Michelle Obama’s highly anticipated memoir, Becoming, gives an inside look at the former First Lady’s life up to this point. From her first time she met Barack Obama to the inside workings of the White House.
Perhaps the most exciting points are her vivid memories of conversations had with those she met along the way, one such person is Her Majesty The Queen.
The protocol police were all over Michelle Obama when in 2009, the First Lady put her arm around The Queen at a G20 Summit reception.
Queen Elizabeth had first commented “You’re so tall,” motioning towards her Jimmy Choo shoes and then her own black pumps asking: “These shoes are unpleasant, are they not?”
In her book, Michelle writes: “I confessed then to the Queen that my feet were hurting. She confessed that hers hurt, too. We looked at each other then with identical expressions, like, When is all this standing around with world leaders going to finally wrap up? And with this, she busted out with a fully charming laugh.
“Forget that she sometimes wore a diamond crown and that I’d flown to London on the presidential jet; we were just two tired ladies oppressed by our shoes.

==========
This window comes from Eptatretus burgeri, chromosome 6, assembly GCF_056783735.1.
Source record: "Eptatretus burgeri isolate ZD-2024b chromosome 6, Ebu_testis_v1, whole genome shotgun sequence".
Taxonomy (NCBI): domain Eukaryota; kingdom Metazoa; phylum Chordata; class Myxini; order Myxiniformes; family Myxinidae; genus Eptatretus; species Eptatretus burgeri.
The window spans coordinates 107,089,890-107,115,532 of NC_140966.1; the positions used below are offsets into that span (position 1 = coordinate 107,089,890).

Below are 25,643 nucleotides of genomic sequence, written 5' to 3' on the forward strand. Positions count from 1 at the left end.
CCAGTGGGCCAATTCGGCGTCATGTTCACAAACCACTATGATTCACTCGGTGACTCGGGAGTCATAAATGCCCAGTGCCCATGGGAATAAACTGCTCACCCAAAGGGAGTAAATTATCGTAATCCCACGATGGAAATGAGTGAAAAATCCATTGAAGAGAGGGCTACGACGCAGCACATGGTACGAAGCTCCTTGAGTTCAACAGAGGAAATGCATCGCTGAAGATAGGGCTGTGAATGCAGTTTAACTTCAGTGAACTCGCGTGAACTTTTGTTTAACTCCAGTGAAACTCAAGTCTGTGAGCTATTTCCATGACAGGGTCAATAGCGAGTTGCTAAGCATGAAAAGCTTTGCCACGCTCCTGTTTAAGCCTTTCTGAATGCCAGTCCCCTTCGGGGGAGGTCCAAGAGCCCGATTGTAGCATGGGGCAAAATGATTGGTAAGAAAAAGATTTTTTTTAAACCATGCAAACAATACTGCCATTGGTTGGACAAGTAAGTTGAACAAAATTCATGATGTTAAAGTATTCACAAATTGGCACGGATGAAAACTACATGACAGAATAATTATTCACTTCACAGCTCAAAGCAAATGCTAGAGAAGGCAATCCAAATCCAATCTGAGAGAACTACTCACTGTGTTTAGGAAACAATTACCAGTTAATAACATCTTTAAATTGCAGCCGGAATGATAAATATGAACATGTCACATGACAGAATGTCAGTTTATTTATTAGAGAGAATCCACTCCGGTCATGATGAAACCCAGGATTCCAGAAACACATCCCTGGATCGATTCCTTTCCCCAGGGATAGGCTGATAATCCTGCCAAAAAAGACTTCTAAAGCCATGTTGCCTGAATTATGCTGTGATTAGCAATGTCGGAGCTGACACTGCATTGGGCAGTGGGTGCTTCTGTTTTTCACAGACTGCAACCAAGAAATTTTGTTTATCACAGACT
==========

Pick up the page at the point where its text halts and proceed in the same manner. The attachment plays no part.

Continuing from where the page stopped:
“I then did what’s instinctive to me any time I feel connected to a new person, which is to express my feelings outwardly. I laid a hand affectionately across her shoulder.
“I couldn’t have known it in the moment, but I was committing what would be deemed an epic faux pas.”
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Mrs Obama continued on to explain how the headlines over the hug over-powered the work being done by Barack.
She adds: “If I hadn’t done the proper thing at Buckingham Palace, I had at least done the human thing. I daresay that the Queen was okay with it, too, because when I touched her, she only pulled closer, resting a gloved hand lightly on the small of my back.”
Michelle Obama speaks of the State Banquets, describing them as “so big that it almost defies description” where they ate with “with forks and knives coated in gold”. Saying the Buckingham Palace is “breathtaking and incomprehensible at the same time”.
Their two daughters, Malia and Sasha, were not as keen on the glitz that the palace brought
“Don’t you want to come downstairs tonight and hear Paul McCartney play?” the girls were asked before a private concert was to be given.